I've always found progressive music to maintain certain exclusivity. Often, I find people who believe it's pretentious in nature, which at times may be understandable, given its tendency to push limits. But when I heard Simulacrum, the debut release from Distant Lights, I found no reason for anyone to continue with these misconceptions.
Simulacrum is the kind of album that a listener really needs to allow to sink in. Multiple listens are actually best, given that this is incredibly multidimensional, and would be near impossible to for one to take in on first listen. Even from the opener, “Dystopia”, the very alternative-sounding riff may seem simple at first. But as time goes on, the band intertwines something so simplistic with more and more layers, creating something totally different. This characteristic is prevalent throughout the album, like in “Unity” and “Grass” although both are considerably simpler in nature.
The instrumentation on this album is particularly interesting. Of course, there’s the typical rock band set up that most would come to expect. But one excellent addition to this is the cello that’s sprinkled throughout. I would be more concerned with it seeming extraneous, but as seen, literally immediately in “Artifice”, it’s perfectly suiting for their brand of intensity. But that’s not all that this track boasts, the hook is, well, surprisingly ear-catching, and the guitar solo is for lack of a word more formal, awesome. I would say that the interlude after the solo slows it down a bit, but the good definitely outweighs the not-so-good in this track.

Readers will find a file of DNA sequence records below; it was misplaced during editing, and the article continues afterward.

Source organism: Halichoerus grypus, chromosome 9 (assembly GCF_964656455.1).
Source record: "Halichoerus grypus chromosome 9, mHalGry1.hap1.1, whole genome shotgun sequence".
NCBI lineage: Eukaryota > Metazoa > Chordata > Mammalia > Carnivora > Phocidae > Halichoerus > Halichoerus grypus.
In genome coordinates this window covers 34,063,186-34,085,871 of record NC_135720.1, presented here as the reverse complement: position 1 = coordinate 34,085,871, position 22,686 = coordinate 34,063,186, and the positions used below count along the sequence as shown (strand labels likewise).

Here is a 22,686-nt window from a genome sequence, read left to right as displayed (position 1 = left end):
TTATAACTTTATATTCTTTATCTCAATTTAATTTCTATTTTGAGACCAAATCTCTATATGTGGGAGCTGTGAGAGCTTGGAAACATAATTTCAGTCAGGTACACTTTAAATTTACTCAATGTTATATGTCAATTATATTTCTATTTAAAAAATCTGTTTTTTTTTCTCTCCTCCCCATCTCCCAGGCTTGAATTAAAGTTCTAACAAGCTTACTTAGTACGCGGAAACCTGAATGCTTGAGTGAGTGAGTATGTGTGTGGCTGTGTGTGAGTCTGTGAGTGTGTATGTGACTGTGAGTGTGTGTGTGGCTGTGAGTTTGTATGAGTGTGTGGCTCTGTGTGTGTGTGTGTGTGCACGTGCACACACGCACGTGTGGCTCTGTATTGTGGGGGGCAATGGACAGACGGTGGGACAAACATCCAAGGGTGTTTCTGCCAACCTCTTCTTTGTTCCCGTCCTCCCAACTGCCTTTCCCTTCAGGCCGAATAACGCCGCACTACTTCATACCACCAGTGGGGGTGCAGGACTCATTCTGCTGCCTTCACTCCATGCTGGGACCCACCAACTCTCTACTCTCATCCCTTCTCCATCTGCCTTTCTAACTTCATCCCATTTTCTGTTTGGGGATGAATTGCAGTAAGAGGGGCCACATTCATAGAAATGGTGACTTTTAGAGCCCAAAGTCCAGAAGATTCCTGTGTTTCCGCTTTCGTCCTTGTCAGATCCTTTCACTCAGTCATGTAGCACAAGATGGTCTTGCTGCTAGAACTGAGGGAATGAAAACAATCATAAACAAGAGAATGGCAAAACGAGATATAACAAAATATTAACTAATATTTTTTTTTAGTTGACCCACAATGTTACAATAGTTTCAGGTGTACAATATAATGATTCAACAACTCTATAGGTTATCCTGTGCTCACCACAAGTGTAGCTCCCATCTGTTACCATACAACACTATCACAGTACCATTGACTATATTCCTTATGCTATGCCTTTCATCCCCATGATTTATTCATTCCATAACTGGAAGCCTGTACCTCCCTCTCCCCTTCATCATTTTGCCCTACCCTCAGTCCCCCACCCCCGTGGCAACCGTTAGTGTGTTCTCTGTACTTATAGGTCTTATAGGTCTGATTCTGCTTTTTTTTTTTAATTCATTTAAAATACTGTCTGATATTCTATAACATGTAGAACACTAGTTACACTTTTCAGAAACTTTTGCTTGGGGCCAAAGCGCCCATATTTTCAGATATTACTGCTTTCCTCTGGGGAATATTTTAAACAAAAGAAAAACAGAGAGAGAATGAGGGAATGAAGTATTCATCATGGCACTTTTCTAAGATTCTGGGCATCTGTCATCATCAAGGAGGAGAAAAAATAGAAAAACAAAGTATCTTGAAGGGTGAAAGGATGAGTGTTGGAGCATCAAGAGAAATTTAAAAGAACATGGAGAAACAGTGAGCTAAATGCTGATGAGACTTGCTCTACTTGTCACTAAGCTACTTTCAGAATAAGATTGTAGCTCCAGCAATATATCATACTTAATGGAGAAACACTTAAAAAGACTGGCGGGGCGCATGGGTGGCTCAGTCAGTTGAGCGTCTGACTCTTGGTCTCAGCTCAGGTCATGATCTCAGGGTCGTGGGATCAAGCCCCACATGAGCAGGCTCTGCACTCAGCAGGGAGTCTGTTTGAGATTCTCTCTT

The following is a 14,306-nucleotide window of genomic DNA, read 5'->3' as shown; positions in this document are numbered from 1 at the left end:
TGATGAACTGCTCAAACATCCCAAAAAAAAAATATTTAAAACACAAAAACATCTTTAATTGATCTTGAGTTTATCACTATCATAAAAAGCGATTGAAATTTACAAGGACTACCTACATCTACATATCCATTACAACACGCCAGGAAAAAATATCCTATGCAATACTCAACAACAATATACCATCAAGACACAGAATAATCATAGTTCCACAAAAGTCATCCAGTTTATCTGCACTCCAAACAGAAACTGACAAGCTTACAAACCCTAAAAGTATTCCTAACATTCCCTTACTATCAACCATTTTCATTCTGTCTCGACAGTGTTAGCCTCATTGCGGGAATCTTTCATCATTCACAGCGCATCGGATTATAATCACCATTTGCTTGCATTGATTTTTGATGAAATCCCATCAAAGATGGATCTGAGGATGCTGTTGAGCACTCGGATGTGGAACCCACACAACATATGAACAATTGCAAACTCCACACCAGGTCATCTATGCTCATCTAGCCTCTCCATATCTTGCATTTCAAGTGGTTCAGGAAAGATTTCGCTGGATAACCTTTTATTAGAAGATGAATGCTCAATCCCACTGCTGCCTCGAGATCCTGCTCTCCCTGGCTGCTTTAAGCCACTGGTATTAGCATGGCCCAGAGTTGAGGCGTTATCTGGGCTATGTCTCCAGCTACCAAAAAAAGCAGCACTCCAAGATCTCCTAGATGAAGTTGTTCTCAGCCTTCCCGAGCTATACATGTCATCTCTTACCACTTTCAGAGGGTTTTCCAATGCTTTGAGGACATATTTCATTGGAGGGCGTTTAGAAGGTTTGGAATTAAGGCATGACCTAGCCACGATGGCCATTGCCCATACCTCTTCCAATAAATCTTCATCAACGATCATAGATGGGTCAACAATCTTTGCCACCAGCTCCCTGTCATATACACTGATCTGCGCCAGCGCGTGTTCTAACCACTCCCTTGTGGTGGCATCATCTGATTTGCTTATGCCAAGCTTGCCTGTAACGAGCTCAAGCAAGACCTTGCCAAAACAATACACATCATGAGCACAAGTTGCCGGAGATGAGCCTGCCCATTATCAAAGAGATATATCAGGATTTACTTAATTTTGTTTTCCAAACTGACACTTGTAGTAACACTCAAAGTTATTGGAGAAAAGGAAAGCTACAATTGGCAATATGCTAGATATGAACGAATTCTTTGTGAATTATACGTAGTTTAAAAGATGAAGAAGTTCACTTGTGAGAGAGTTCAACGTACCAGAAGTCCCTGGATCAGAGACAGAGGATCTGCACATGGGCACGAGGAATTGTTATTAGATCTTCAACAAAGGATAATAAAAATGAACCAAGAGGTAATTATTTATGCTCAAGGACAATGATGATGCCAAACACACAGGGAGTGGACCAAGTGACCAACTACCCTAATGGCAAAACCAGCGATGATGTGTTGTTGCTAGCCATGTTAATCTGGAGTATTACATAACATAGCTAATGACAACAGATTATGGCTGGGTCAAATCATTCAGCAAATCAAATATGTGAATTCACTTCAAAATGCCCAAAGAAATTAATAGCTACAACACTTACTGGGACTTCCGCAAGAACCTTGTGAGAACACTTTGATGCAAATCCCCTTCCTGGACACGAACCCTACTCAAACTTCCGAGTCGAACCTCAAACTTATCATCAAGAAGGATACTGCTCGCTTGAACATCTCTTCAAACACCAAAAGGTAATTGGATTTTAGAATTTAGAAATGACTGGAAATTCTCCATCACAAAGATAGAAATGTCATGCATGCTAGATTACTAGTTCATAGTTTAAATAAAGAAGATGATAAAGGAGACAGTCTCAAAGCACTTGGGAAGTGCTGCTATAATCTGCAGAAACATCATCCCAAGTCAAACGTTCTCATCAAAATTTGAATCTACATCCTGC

One of the coolest tracks on the album, at least in my opinion, is “Metamorphosis”. The fluid bass line and the later use of guitar feedback are oddly reminiscent of Tool, and what’s interesting is the literality of its title, which I assume was intentional. It starts out in this incredibly dark place, tone-wise, and the band seems to seamlessly take it into a whole new, higher energy dimension, yet maintains a good amount of the darkness it started out with.
I’m having the hardest time, as I listen to this album, to find any real flaws. And the only things I can really find are minor. While making the progressive style more accessible, Distant Lights has in turn lost some of the dynamic nature that most come to associate with the genre, and this may put off some die hard progressive fans. But looking at this release, completely on its own, it’s excellent. They’ve perfected the art of intensity, and the musicianship is absolutely on point, from the distinct riffing and drum work that never falters. And don’t get me started on the vocals: they’re distinct, controlled, and put simply, superb. Distant Lights has pretty much everything in this album they could possibly need to solidify what they’re about, and I personally can’t wait to see what they’ll do next.
January 14, 2010